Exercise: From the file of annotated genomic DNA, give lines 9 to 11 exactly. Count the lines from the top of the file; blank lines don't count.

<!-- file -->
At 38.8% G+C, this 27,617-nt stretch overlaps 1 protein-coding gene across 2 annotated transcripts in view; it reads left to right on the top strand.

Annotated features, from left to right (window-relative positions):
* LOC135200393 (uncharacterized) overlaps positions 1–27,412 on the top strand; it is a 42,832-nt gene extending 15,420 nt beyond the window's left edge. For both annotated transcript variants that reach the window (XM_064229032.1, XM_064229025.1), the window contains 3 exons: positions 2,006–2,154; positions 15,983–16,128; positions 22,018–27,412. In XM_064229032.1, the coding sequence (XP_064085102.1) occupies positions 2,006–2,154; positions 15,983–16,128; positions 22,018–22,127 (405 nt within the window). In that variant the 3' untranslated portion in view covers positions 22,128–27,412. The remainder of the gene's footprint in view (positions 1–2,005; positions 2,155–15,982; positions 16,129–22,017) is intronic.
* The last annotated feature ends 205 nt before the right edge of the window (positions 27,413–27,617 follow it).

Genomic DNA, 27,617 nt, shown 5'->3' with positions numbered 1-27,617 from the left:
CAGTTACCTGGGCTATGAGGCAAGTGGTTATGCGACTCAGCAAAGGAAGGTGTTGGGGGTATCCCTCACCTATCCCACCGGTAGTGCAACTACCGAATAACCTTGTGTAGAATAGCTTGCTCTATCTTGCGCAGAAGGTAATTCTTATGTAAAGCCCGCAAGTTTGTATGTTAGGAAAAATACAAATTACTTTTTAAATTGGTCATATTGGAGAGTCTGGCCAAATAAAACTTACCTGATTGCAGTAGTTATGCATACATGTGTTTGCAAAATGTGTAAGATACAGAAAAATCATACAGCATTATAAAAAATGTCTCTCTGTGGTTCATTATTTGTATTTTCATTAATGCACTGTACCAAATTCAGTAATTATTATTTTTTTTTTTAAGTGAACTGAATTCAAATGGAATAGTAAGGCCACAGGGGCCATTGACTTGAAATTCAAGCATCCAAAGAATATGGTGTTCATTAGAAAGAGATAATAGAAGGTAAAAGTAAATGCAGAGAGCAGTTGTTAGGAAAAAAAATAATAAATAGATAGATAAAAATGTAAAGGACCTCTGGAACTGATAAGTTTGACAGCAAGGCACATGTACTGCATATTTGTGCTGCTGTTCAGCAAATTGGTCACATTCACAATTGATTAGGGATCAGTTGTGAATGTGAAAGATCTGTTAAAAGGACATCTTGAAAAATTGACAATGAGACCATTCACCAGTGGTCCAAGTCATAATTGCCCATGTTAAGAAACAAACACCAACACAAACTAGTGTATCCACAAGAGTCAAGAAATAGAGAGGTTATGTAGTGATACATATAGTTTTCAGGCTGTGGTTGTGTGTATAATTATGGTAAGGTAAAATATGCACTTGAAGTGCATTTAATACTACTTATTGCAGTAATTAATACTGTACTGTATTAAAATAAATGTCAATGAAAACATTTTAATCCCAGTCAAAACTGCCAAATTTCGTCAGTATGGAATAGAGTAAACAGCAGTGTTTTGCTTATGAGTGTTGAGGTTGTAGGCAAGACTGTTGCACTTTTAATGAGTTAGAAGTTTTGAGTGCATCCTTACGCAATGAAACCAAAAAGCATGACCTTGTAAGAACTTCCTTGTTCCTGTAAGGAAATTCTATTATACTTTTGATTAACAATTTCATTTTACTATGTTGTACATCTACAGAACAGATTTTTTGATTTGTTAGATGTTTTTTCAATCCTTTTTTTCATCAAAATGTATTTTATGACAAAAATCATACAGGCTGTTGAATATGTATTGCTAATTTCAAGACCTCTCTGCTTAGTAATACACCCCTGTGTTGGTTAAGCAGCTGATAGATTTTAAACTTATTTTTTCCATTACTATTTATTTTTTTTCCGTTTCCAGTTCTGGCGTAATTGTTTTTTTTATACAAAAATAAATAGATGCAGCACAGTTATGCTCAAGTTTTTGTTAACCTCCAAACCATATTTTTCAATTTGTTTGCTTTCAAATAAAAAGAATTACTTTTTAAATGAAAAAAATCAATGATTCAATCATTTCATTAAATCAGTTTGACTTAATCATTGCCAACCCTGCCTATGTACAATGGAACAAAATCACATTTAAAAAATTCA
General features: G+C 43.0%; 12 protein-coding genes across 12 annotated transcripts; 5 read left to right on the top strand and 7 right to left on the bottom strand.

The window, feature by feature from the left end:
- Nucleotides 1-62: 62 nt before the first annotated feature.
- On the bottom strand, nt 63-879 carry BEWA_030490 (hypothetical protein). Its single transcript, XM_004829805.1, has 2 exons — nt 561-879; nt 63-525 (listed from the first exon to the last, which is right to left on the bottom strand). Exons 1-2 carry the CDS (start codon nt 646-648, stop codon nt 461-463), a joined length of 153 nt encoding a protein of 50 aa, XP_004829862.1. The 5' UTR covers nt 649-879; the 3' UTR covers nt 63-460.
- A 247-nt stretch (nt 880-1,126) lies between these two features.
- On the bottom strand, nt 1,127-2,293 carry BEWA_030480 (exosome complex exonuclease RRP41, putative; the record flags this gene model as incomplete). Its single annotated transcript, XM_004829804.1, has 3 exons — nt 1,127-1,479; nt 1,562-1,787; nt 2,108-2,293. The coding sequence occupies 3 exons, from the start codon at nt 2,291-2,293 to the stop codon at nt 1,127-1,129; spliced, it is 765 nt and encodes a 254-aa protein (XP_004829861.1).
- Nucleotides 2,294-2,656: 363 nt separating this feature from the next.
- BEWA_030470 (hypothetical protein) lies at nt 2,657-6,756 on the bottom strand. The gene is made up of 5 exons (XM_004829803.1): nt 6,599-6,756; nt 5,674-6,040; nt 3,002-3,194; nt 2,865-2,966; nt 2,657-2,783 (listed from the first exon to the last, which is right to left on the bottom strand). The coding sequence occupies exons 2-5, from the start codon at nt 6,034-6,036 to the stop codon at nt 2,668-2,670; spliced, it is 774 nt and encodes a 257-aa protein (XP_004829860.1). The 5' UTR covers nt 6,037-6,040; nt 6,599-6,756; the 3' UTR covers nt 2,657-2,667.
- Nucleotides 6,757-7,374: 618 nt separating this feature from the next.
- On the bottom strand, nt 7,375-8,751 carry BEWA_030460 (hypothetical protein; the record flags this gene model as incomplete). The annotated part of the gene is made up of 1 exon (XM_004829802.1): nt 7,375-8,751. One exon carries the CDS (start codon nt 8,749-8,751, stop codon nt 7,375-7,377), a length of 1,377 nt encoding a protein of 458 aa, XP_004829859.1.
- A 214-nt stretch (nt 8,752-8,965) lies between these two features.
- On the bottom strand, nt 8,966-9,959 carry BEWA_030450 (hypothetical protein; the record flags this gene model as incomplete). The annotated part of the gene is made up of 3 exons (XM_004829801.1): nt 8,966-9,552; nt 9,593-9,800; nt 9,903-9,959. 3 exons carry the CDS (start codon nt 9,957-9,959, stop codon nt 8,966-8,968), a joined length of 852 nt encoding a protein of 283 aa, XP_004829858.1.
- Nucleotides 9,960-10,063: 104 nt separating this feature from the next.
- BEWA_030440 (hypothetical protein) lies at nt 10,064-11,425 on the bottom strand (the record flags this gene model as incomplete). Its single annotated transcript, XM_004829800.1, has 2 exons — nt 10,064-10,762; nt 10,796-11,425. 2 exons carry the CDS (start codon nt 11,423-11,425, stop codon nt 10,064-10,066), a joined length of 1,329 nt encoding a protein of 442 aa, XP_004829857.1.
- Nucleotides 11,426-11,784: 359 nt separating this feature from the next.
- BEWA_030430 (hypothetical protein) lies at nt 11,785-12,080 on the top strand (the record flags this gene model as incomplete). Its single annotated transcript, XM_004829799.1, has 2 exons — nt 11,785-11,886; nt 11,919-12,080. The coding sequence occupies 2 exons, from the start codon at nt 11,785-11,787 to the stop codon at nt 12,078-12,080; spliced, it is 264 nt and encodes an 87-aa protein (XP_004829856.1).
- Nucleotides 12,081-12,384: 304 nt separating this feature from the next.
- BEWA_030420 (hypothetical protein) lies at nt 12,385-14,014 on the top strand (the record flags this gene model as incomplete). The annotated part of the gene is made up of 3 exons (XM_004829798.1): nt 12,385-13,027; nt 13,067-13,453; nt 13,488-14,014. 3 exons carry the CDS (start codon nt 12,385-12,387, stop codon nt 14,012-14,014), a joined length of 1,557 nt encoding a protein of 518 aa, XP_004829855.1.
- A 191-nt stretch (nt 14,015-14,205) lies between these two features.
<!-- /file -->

- Nucleotides 1-62: 62 nt before the first annotated feature.
- On the bottom strand, nt 63-879 carry BEWA_030490 (hypothetical protein). Its single transcript, XM_004829805.1, has 2 exons — nt 561-879; nt 63-525 (listed from the first exon to the last, which is right to left on the bottom strand). Exons 1-2 carry the CDS (start codon nt 646-648, stop codon nt 461-463), a joined length of 153 nt encoding a protein of 50 aa, XP_004829862.1. The 5' UTR covers nt 649-879; the 3' UTR covers nt 63-460.
- A 247-nt stretch (nt 880-1,126) lies between these two features.